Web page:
viewGoal plots them on separate axes in a single figure.
The first plot shows that the tuned system response very nearly satisfies the tracking requirement. The slight violation suggests that setpoint tracking will perform close to expectations.
The second plot shows that the gain requirement is satisfied except at low frequency. For this tuning goal, the shaded region, which represents the effective tuning constraint, diverges from the specified maximum gain profile at low frequency. This modification to the gain profile is to avoid a pole at s = 0 in the weighting function used to normalize the goal (see Tips on this page). While the tuned gain exceeds the specified gain below 0.001 rad/s, it is still about 60 dB less than the peak value, which is typically enough in practice.
To further examine the responses of the tuned system, use
getIOTransfer to extract the relevant transfer functions for analysis with time-domain commands such as
Req— Tuning goal to view or validate
TuningGoalobject | vector of
Tuning goal to view or validate, specified as a
or vector of
TuningGoal objects. For a list of
TuningGoal objects, see Tuning Goals.
T— Tuned control system
Tuned control system, specified as a generalized state-space
genss) model or an
to a Simulink® model.
T is typically the result
of using the tuning goal to tune control system parameters with
[T,fSoft,gHard] = systune(T0,SoftReq,HardReq),
T0 is a tunable
[T,fSoft,gHard] = systune(ST0,SoftReq,HardReq),
ST0 is a
For general information about how to interpret tuning-goal plots, see Visualize Tuning Goals. For information about interpreting margin-goal plots in particular, see Stability Margins in Control System Tuning.
For varying tuning goals that you create with
varyingGoal, the tuning-goal
plot generated by
viewGoal lets you examine the tuning goal
at each design point. For more information, see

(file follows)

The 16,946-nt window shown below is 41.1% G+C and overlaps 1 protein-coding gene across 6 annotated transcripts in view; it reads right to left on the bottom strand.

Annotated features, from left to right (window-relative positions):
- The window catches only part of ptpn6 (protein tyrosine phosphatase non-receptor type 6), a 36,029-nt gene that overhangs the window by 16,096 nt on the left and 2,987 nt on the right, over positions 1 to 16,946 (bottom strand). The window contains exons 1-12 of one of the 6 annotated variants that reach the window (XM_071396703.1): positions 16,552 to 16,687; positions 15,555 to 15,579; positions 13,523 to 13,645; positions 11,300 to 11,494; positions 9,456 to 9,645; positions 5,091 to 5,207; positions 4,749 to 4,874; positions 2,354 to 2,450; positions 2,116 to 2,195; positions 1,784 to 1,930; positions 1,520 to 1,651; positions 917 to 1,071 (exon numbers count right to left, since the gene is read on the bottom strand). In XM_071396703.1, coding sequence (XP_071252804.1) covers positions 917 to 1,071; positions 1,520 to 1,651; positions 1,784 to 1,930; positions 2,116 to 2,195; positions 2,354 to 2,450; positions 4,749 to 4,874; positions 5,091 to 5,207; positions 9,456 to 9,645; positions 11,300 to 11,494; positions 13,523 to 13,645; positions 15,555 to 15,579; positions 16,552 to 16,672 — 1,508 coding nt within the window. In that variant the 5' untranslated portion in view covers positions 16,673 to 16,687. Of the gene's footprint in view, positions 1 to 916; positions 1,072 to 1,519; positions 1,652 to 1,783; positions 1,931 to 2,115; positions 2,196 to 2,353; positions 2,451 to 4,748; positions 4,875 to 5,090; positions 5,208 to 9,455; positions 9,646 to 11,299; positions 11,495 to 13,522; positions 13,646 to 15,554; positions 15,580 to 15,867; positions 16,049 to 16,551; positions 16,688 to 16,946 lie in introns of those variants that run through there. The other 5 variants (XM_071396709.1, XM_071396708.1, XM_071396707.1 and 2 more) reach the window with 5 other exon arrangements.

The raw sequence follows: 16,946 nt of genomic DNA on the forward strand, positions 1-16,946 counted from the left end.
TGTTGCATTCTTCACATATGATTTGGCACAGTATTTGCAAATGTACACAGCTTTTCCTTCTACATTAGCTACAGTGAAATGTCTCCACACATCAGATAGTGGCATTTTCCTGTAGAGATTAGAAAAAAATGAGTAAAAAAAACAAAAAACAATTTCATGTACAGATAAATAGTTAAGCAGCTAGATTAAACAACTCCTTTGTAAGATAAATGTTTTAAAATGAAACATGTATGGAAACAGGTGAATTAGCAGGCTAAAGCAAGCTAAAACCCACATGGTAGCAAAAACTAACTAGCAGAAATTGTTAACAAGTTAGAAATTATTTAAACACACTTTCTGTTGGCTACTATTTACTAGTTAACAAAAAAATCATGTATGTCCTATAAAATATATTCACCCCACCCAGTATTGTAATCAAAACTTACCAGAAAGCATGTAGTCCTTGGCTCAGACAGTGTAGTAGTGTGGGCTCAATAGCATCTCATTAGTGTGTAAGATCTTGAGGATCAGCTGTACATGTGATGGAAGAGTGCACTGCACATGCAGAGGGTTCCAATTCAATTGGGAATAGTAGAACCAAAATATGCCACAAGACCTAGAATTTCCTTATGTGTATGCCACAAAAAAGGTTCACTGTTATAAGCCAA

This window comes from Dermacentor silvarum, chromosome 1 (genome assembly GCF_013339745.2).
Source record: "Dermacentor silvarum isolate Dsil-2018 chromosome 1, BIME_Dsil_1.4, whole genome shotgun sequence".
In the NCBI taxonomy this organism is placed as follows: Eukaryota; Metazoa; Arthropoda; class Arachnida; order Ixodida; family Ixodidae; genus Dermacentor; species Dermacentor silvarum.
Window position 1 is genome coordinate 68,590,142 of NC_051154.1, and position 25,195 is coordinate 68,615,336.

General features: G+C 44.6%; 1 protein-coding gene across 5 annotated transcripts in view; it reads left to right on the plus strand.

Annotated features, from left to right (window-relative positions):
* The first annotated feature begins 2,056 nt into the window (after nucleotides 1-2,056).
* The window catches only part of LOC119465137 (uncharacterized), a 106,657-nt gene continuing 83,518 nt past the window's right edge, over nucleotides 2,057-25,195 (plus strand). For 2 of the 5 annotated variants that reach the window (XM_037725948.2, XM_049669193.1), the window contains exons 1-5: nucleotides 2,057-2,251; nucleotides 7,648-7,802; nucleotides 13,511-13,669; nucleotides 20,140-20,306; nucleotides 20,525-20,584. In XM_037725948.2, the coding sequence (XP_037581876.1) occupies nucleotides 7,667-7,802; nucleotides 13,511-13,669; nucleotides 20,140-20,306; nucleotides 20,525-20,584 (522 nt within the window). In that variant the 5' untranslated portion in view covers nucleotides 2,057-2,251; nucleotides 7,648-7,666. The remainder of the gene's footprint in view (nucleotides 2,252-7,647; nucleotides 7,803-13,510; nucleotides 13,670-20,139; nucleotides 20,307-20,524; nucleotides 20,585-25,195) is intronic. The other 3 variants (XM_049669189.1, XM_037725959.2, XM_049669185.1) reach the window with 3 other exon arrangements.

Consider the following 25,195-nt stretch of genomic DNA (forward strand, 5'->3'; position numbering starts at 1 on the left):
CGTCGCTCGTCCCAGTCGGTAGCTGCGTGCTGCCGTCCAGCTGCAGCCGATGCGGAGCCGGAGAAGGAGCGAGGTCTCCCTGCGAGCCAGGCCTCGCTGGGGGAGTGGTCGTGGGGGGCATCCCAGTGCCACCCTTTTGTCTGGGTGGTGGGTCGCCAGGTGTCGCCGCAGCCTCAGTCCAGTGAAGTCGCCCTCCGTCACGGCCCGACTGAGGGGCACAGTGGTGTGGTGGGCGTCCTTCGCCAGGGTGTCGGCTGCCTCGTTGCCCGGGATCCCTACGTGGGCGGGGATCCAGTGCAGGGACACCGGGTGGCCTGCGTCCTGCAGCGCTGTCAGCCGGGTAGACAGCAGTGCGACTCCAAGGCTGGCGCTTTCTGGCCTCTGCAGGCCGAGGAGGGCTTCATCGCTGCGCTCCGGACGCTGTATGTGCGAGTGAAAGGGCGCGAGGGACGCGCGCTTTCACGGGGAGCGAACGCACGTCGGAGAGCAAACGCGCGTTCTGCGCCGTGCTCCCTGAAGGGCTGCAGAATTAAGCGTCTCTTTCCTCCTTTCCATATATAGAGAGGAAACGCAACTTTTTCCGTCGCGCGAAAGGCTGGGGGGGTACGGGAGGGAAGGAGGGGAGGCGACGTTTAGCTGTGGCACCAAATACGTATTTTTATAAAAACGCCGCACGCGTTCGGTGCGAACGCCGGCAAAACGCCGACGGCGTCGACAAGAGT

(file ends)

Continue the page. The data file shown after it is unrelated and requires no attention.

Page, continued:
Validate Gain-Scheduled Control Systems.
With some frequency-domain tuning goals, there might be a difference between the gain profile you specify in the tuning goal (dashed line), and the profile the software uses for tuning (shaded region). In this case, the shaded region of the plot reflects the profile that the software uses for tuning. The gain profile you specify and the gain profile used for tuning might differ if:
You tune a control system in discrete time, but specify the gain profile in continuous time.
The software modifies the asymptotes of the specified gain profile to improve numeric stability.
For more information about how an enforced tuning goal might differ from the goal, see Visualize Tuning Goals.
For MIMO feedback loops, the
Rejection goals are
sensitive to the relative scaling of each SISO loop.
systune tries to balance the overall loop-transfer
matrix while enforcing such goals. The optimal loop scaling is stored in the
tuned closed-loop model or
T returned by
viewGoal(R,T) takes this scaling into account,
and plots the scaled open-loop response or sensitivity. To omit this scaling,
T might compromise the validity of the stored scaling. Therefore,
if you make significant modifications to
T, retuning is
recommended to update the scaling data.